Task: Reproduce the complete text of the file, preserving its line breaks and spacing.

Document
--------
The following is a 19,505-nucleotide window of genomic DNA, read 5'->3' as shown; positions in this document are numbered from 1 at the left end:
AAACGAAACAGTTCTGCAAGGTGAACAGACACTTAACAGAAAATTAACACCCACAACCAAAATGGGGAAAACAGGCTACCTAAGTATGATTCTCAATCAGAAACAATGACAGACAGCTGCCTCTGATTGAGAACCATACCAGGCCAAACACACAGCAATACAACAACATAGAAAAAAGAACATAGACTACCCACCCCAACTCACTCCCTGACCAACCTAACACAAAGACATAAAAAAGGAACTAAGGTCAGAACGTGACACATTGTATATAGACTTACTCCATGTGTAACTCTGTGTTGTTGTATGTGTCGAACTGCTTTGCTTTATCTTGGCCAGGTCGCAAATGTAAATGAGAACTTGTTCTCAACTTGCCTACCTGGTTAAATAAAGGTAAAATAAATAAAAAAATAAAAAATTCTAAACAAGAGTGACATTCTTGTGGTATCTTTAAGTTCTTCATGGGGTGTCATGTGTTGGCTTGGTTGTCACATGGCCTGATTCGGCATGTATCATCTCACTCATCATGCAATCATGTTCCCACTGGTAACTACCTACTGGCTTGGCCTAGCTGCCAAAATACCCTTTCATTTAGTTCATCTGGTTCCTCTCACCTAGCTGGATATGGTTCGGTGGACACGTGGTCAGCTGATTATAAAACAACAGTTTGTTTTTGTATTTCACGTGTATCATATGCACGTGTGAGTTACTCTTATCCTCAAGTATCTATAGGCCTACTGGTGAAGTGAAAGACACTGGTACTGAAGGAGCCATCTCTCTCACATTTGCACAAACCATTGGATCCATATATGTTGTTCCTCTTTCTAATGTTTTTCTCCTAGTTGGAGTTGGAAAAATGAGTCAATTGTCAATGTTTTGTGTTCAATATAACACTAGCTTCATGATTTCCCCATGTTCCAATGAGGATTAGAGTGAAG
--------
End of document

The following is a 19,505-nucleotide window of genomic DNA, read 5'->3' as shown; positions in this document are numbered from 1 at the left end:
AAACGAAACAGTTCTGCAAGGTGAACAGACACTTAACAGAAAATTAACACCCACAACCAAAATGGGGAAAACAGGCTACCTAAGTATGATTCTCAATCAGAAACAATGACAGACAGCTGCCTCTGATTGAGAACCATACCAGGCCAAACACACAGCAATACAACAACATAGAAAAAAGAACATAGACTACCCACCCCAACTCACTCCCTGACCAACCTAACACAAAGACATAAAAAAGGAACTAAGGTCAGAACGTGACACATTGTATATAGACTTACTCCATGTGTAACTCTGTGTTGTTGTATGTGTCGAACTGCTTTGCTTTATCTTGGCCAGGTCGCAAATGTAAATGAGAACTTGTTCTCAACTTGCCTACCTGGTTAAATAAAGGTAAAATAAATAAAAAAATAAAAAATTCTAAACAAGAGTGACATTCTTGTGGTATCTTTAAGTTCTTCATGGGGTGTCATGTGTTGGCTTGGTTGTCACATGGCCTGATTCGGCATGTATCATCTCACTCATCATGCAATCATGTTCCCACTGGTAACTACCTACTGGCTTGGCCTAGCTGCCAAAATACCCTTTCATTTAGTTCATCTGGTTCCTCTCACCTAGCTGGATATGGTTCGGTGGACACGTGGTCAGCTGATTATAAAACAACAGTTTGTTTTTGTATTTCACGTGTATCATATGCACGTGTGAGTTACTCTTATCCTCAAGTATCTATAGGCCTACTGGTGAAGTGAAAGACACTGGTACTGAAGGAGCCATCTCTCTCACATTTGCACAAACCATTGGATCCATATATGTTGTTCCTCTTTCTAATGTTTTTCTCCTAGTTGGAGTTGGAAAAATGAGTCAATTGTCAATGTTTTGTGTTCAATATAACACTAGCTTCATGATTTCCCCATGTTCCAATGAGGATTAGAGTGAAG